From 1100m altitude and up there was quite a bit of snow, which made line choice crucial. We had three descents/climbs from 1400m to 1100m and back up, on each one the team behind kept right on our wheels. I controlled the pace; Mel sat behind then the other mixed pair right behind us. I didn’t want to let them get away on the descents, so felt it best to stay in front. I was feeling pretty good and happy to take what wind there was and control things.
After 50km we re-joined a track that was in last year’s race, we were in a small group of about 8 and I called to Mel to get in front as there was a long descent coming up. She did just that, narrowly avoiding a pile up behind and we were leading into the first singletrack of the day, with the next team still right on our wheels. They were slightly quicker downhill, but as it was so narrow there was nowhere for them to get by. It was an amazing descent; this year I could enjoy it a little more. Last year trying to hold on to Milton Ramos’ wheel was a nerve-wracking experience! It was probably the best descent of the week so far, going on and on with just one horrible fire-road climb in between sections. From the bottom I knew it was one long climb and a short descent to the finish.
I kept the pace steady on the early part, as it steepened and zigzagged a bit on a gravelly road then pushed it towards the top, the team behind stuck with us the whole time but were working hard to do so. I was hoping the final descent was going to be technical singletrack, but it was a wide gravel road. Leading the way, trying to be careful but fast the pair behind snuck past and were able to get a slight gap. The gravel road took us right into the finish town of Mancha Real where we had just a short downhill road section to the finish.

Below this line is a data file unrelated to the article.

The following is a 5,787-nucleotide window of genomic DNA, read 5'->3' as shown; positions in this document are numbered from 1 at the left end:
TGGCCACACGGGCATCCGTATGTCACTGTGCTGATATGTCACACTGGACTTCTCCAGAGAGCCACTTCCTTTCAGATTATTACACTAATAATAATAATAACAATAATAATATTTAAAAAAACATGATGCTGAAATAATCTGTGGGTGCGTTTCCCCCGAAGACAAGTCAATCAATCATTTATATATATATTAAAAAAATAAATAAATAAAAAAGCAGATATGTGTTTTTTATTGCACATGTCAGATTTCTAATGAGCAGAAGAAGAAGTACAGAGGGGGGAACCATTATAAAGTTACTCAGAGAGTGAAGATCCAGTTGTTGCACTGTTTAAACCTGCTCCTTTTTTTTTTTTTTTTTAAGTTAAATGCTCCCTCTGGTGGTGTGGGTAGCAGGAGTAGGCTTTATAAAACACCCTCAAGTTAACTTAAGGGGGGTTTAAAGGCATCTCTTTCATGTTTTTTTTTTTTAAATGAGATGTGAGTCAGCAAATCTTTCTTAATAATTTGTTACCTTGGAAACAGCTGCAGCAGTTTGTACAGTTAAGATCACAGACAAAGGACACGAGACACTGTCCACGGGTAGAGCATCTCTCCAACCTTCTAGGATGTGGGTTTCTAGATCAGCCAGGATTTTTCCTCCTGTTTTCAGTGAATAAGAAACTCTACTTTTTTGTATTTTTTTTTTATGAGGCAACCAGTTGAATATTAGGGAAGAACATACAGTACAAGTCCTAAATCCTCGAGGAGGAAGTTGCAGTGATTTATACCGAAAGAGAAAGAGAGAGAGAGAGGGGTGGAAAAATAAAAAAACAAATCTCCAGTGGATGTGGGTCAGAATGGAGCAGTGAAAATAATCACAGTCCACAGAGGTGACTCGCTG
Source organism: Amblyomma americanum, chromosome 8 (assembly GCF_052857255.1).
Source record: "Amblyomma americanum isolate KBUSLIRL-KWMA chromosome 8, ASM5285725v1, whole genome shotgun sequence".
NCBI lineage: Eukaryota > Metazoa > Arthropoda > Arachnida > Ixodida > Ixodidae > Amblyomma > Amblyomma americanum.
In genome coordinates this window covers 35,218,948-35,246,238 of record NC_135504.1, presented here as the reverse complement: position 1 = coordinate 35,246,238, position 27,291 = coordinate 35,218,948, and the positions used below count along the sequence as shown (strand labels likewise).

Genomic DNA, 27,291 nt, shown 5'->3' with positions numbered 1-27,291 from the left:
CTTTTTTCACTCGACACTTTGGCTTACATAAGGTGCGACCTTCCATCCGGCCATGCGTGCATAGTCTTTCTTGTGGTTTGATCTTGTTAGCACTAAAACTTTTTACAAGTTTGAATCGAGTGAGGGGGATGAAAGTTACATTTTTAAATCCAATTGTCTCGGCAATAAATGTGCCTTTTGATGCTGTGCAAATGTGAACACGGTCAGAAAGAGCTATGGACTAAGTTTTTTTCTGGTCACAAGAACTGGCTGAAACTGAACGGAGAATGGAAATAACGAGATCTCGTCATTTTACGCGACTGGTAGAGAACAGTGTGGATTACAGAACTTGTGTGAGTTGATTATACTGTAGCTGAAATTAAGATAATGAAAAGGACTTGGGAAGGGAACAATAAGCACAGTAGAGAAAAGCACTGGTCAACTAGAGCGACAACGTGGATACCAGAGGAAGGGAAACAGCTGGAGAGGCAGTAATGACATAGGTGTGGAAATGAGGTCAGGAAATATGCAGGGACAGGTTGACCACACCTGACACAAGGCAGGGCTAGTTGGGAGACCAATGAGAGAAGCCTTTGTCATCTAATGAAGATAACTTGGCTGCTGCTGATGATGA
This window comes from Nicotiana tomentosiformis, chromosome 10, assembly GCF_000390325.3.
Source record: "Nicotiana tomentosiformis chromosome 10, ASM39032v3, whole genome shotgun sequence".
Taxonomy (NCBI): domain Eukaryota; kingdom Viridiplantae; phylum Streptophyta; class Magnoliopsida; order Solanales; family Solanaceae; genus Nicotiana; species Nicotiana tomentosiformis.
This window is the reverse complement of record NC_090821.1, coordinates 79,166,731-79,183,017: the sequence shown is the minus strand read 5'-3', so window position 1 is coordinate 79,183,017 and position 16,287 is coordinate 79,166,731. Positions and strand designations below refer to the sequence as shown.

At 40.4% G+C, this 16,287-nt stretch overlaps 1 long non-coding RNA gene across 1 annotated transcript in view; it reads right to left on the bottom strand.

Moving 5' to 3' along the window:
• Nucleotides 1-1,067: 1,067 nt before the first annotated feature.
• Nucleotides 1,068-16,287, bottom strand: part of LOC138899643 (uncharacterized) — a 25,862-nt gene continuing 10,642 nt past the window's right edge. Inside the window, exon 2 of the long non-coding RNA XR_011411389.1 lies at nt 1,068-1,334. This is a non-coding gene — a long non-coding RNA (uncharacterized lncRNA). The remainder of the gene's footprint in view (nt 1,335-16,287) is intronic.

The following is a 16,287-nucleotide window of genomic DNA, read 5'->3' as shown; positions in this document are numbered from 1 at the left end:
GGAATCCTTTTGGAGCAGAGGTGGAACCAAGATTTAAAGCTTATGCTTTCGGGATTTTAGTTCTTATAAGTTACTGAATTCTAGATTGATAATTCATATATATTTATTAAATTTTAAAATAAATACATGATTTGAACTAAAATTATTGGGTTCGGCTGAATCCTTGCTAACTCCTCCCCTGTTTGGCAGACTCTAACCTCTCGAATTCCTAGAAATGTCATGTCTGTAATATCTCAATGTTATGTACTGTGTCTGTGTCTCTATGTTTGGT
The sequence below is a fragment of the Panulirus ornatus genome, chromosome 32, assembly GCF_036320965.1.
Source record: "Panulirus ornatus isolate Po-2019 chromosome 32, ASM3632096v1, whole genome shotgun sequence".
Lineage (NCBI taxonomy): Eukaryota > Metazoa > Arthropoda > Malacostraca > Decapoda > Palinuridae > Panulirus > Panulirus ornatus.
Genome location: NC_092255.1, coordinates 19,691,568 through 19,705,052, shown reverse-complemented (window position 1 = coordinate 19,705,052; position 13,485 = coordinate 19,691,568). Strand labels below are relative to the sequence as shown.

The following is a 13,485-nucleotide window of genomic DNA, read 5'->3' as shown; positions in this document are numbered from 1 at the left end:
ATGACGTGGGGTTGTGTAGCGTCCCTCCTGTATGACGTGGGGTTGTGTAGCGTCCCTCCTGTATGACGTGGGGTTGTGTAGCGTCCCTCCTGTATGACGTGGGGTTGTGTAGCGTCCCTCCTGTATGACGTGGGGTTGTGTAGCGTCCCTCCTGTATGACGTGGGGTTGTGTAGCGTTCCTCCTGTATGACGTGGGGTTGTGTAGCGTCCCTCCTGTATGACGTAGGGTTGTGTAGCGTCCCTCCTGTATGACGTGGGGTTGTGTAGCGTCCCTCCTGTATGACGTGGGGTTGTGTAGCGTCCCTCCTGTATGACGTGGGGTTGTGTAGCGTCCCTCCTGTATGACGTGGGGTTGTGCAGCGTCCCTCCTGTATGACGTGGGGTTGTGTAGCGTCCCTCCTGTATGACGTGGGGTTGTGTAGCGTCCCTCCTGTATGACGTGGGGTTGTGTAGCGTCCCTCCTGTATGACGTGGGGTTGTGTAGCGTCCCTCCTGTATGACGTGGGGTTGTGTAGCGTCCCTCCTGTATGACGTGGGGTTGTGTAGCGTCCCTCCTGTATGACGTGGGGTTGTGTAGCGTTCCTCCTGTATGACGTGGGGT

At the finish
We ended up third mixed cat on the day, 20 seconds behind the Blue Motors Points team, which leaves us in second and just 30 seconds gap to them overall. With 2 stages left to go it’s going to be extremely close, we are going to have to pull out an advantage on the climbs and hope to hold them off on the descents. It might be to our advantage that there is rain forecast tomorrow. Being used to riding in mud it might help even things out.
No rest for the wicked…
The logistics of today’s stage didn’t end at the finish. We had 2 choices, either to take the bus transfer back to the start, which would have been fairly quick but our bikes would travel on a lorry that would not arrive until evening. That would mean lots of driving and late night cleaning of bikes. A massive hassle that I wanted to avoid after the previous 2 days.
The other option: ride the 18km from Mancha Real to Jaen. That is what we did and luckily it was downhill pretty much all the way, although the majority of it was a slightly iffy dual carriageway that I wasn’t sure if we could ride or not! It worked out though and we were back in our accommodation, bikes cleaned, showered and ready to chill out by 5pm. Today’s logistics headache was something we could have done without and one that really affects those not staying in the very expensive official hotels. Hopefully the organisers will revert back to last year’s stage plan in future.